One Fall night two overweight, yet highly energetic, 8-year-olds, Imani and Kyra, bounded into the lobby of the Mt. Washington Pediatric Hospital in Baltimore. The girls had reason to be excited: it was graduation night.
Their moms, only slightly less enthusiastic, followed behind, and chatted while waiting for an elevator up to the third floor. But Imani wouldn’t have that. “This is Weigh Smart,” she scolded, hands on hips. “We take the stairs!”
The two girls have taken some significant steps against America’s fastest growing epidemic—childhood obesity. In 1965, according to data from the Centers for Disease Control and Prevention (CDC), 4.2 percent of American kids ages 6 to 11 were overweight. In 2004, the number had more than quadrupled—to 18.8 percent.
And if the problem persists, it’s certainly not for lack of awareness. For more than a decade, pediatricians and policymakers have debated how to treat children who are already overweight, and how to prevent bad eating habits from taking root in the next generation. Some blame America’s videogame culture, the alarming growth of fast food, the ubiquity of soda and snack food machines in schools.
Johns Hopkins pediatric gastroenterologist and weight expert Ann Scheimann, says obesity and overweight are nearly always multi-factorial problems. But, she adds, the greatest drivers are lifestyle habits that begin at birth.
“The key to healthy eating is getting a buy-in by every single member of the family,” Scheimann says. “And it has to be incorporated in a stepwise fashion, or else you’ll get right back on the same old bandwagon.”
This whole-family concept is at the heart of the Weigh Smart® program launched by Scheimann—a “no-fault,” family-based group therapy approach to healthy living. During two-hour evening sessions over 10 weeks, small groups of overweight children and their families first meet with a nutritionist to talk about what they eat—and how much—and learn how to choose healthier foods and smaller portions. The therapy session is always paired with 60 minutes of group exercise in the hospital’s gym. Now after two years, hundreds of children have completed the program—and it’s working. Weigh Smart kids like Imani have shredded away pounds, including body fat, and kept the weight off over time.
“I’m here because I’m a healthy girl, but I weigh a lot,” Imani says. “I want to make better choices.”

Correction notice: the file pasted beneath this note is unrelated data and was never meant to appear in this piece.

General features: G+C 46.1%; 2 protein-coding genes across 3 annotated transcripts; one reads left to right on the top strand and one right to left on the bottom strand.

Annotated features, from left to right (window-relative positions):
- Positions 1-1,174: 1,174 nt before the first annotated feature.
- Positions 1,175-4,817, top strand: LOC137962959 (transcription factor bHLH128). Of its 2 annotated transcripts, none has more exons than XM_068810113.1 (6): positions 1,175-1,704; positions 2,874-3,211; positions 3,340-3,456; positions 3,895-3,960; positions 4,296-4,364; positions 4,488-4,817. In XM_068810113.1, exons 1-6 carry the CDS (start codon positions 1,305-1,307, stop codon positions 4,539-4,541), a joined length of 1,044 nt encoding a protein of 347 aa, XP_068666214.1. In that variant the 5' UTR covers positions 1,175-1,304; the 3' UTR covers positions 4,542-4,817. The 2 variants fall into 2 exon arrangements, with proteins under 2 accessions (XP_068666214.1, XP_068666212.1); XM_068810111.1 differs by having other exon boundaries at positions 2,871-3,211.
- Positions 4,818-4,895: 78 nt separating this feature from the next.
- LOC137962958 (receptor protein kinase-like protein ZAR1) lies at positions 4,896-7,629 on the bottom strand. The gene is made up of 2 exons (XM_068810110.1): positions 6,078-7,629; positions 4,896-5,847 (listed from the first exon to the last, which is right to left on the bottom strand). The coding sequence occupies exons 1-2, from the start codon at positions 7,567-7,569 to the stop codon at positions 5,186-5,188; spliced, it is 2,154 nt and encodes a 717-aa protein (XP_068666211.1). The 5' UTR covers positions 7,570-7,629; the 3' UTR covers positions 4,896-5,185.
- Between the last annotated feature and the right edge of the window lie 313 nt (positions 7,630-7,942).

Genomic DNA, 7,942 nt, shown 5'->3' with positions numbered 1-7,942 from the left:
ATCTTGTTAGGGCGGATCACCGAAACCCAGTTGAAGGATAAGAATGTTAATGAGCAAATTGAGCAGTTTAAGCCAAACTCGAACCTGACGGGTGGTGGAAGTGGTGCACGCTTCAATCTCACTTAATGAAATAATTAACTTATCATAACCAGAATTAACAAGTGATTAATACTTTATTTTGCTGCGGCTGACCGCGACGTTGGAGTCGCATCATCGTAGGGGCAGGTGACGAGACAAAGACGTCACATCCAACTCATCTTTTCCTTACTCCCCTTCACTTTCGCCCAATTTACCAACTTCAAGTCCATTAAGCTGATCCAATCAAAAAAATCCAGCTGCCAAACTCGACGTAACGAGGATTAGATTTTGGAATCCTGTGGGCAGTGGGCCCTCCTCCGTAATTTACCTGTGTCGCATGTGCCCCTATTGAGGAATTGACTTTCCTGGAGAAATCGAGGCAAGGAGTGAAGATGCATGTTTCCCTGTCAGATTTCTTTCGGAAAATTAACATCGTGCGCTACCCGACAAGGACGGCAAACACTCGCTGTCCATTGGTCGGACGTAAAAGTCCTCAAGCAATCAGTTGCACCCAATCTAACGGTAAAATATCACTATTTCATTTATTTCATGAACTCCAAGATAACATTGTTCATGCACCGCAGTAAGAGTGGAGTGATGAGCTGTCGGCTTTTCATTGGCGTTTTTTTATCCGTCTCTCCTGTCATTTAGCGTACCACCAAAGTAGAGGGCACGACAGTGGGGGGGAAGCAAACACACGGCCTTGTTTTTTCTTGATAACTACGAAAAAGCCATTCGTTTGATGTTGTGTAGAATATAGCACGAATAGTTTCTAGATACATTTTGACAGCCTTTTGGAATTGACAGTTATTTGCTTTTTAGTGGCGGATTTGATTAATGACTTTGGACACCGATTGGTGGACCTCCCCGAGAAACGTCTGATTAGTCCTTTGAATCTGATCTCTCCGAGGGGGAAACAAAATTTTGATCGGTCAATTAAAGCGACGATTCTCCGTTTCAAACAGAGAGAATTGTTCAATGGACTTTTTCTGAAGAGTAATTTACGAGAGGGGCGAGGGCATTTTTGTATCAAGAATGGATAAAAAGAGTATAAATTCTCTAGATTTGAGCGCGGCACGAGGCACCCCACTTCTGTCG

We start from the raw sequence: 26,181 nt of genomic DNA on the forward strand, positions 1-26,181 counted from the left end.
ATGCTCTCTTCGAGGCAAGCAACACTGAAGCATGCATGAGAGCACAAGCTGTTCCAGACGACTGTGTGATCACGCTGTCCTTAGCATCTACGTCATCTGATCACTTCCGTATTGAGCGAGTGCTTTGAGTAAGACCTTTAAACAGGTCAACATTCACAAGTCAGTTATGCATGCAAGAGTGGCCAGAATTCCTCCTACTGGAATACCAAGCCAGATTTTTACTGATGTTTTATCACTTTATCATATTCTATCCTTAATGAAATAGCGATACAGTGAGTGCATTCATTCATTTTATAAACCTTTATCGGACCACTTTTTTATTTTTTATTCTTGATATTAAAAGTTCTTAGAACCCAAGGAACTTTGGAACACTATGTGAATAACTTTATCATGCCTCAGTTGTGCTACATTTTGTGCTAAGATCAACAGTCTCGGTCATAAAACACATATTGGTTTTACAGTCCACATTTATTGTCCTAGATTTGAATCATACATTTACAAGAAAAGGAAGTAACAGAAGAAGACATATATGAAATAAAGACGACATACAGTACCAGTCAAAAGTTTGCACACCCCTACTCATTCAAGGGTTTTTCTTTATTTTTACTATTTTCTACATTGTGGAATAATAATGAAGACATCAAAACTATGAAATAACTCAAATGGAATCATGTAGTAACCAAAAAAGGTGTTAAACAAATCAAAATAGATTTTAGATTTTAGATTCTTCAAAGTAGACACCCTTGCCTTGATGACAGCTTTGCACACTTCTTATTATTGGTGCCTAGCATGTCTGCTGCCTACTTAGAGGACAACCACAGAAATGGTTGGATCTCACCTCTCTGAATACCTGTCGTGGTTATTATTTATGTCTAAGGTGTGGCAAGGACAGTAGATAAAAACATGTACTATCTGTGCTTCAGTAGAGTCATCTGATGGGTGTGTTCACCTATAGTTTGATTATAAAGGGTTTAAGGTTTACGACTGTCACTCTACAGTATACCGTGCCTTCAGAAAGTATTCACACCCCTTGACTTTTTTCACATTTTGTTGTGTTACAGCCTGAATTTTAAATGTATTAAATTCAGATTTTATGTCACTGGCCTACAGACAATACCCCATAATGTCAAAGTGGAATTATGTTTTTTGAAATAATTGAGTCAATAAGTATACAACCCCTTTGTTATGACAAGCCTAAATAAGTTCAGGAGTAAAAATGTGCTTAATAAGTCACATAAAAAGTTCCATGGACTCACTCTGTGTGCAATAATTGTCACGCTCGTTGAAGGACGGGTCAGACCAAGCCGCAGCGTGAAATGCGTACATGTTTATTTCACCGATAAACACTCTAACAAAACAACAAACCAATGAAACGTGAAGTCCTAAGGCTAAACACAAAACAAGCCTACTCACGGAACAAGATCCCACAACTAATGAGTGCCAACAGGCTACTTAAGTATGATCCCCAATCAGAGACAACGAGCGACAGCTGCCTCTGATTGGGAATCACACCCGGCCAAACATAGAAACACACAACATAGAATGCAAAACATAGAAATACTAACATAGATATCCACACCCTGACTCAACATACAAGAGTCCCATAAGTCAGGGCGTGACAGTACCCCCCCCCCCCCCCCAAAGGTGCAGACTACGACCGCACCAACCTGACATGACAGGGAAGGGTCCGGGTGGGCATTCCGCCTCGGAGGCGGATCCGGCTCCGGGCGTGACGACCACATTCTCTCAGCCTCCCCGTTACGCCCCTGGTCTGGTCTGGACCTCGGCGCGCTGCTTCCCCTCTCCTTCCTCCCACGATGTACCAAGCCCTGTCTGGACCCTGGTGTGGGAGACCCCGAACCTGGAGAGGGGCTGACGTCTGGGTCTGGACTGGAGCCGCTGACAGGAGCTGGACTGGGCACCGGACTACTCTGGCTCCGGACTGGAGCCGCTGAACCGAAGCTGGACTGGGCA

What’s Fueling the Weight Woes?
Of those who enter Weigh Smart, the average participant is 12 years old, 5’3”, and 200 pounds. Most are well above the 95th percentile of BMI for their age. They spend an average of five hours a day in front of a computer or television screen, have terrible eating habits and get a significant portion of their caloric intake from soda or sugar-rich juice. And as they’re eating more unhealthy food, schoolchildren are getting progressively less physically active. Social and school habits aside, kids inherit both genes and eating habits from their parents, Scheimann says.
Because parents are buying and preparing the food the Weigh Smart program emphasizes behavioral modification for the whole family. Imani’s mother remembers being an overweight child.
“I struggled with weight my whole life, and so did my husband,” she says. Two years ago, both parents opted for gastric bypass surgery. “And suddenly we lost all of this weight,” she says. “But at the same time, Imani was gaining.”
When the family's pediatrician recommended Weigh Smart, they agreed to try it. “I hope she can look back on her childhood,” Imani's mom says, “and say that my mother helped me feel better about how I eat.”
Perhaps most alarming is that childhood obesity brings with it a host of chronic health problems, from the relatively benign social isolation and acid reflux to the more ominous fatty liver disease, hypertension and type 2 diabetes. Though obesity-related health problems have been recognized in adults for years, physicians have only recently started paying attention to obesity-fueled pathologies in children.
The most universal, and perhaps most overlooked, health issue is the psychological stigma of being overweight. “There aren’t cool clothes that you can wear,” Scheimann says, “and people will say things.” The social stigma feeds a vicious cycle of lowered self-esteem that makes its victims all the more likely to overeat.
As for severe medical complications, Scheimann was among the first researchers to study the frightening prevalence of nonalcoholic fatty liver disease (NAFLD) in children – 9.6 percent in all children and adolescents ages 2 to 19 years, and 38 percent in obese children (Pediatrics, October 2006). Also, NAFLD is an insidious disease with few, if any, early sypmtoms, detectable only through blood tests or ultrasound.
NAFLD is highly reversible through diet and exercise, but left untreated the health consequences can be grim. Between 5 percent and 10 percent of patients, will progress to NAFLD hepatitis, scarring and, sometimes, full-blown cirrhosis and liver failure. Scheimann is currently working with researchers from five other pediatric hospitals conducting an NIH-funded clinical trial to elucidate the course of the disease and best treatments.